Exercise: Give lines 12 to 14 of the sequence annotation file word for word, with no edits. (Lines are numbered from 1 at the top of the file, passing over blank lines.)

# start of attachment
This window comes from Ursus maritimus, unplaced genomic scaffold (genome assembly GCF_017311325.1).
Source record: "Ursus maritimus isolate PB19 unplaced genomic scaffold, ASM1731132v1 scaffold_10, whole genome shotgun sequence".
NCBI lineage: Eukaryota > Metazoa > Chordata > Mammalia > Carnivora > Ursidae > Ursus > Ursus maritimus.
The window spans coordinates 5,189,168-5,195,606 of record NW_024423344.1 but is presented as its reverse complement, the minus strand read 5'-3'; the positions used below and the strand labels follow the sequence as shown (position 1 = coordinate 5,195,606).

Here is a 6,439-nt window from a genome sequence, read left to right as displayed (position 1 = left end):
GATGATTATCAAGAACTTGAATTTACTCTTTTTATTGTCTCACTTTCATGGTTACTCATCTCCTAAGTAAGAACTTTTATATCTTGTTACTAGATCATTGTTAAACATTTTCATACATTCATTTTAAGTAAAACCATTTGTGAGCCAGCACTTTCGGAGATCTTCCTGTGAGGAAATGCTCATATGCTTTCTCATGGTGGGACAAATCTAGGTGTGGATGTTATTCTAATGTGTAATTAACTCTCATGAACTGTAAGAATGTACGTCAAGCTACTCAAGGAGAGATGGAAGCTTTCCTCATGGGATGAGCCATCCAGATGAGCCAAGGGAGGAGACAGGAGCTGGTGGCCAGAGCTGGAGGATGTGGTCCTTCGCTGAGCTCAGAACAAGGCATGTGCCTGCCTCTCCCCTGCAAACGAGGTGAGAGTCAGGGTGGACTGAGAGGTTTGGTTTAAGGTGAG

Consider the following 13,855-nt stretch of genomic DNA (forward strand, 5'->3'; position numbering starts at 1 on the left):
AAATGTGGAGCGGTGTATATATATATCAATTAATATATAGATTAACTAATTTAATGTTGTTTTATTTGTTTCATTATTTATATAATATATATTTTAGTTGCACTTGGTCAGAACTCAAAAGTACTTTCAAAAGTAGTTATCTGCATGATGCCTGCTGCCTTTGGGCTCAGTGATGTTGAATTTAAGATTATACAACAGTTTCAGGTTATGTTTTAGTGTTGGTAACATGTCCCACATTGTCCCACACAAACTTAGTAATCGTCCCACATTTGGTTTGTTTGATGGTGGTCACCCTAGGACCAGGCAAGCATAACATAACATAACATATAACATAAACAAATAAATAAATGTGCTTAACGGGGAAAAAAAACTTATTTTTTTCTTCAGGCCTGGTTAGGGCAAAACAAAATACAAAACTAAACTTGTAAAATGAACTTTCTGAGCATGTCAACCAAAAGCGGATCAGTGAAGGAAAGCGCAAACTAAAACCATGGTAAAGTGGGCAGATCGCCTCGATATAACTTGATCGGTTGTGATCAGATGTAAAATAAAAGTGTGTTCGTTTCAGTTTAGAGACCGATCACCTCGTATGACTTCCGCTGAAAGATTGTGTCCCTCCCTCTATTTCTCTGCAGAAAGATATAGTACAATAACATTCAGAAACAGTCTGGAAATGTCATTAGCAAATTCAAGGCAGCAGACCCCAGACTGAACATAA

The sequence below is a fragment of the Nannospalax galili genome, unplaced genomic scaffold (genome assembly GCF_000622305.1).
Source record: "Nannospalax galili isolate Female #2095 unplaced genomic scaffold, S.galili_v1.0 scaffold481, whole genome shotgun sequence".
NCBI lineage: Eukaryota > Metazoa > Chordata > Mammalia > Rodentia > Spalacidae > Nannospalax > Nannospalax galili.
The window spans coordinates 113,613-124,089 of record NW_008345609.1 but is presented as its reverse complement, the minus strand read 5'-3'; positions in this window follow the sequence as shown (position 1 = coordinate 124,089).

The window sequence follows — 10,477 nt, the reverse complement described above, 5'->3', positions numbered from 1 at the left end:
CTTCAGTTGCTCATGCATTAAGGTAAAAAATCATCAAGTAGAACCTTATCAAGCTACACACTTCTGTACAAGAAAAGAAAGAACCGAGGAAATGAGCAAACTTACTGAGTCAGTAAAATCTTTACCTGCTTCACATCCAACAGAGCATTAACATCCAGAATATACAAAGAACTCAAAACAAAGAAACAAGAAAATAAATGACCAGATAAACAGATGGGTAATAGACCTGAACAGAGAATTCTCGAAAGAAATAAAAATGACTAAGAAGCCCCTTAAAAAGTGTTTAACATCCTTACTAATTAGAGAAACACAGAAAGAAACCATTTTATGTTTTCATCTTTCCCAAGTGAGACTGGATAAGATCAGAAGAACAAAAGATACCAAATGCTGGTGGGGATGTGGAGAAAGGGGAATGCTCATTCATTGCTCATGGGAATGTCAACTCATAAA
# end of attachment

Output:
The window spans coordinates 113,613-124,089 of record NW_008345609.1 but is presented as its reverse complement, the minus strand read 5'-3'; positions in this window follow the sequence as shown (position 1 = coordinate 124,089).

The window sequence follows — 10,477 nt, the reverse complement described above, 5'->3', positions numbered from 1 at the left end:
CTTCAGTTGCTCATGCATTAAGGTAAAAAATCATCAAGTAGAACCTTATCAAGCTACACACTTCTGTACAAGAAAAGAAAGAACCGAGGAAATGAGCAAACTTACTGAGTCAGTAAAATCTTTACCTGCTTCACATCCAACAGAGCATTAACATCCAGAATATACAAAGAACTCAAAACAAAGAAACAAGAAAATAAATGACCAGATAAACAGATGGGTAATAGACCTGAACAGAGAATTCTCGAAAGAAATAAAAATGACTAAGAAGCCCCTTAAAAAGTGTTTAACATCCTTACTAATTAGAGAAACACAGAAAGAAACCATTTTATGTTTTCATCTTTCCCAAGTGAGACTGGATAAGATCAGAAGAACAAAAGATACCAAATGCTGGTGGGGATGTGGAGAAAGGGGAATGCTCATTCATTGCTCATGGGAATGTCAACTCATAAA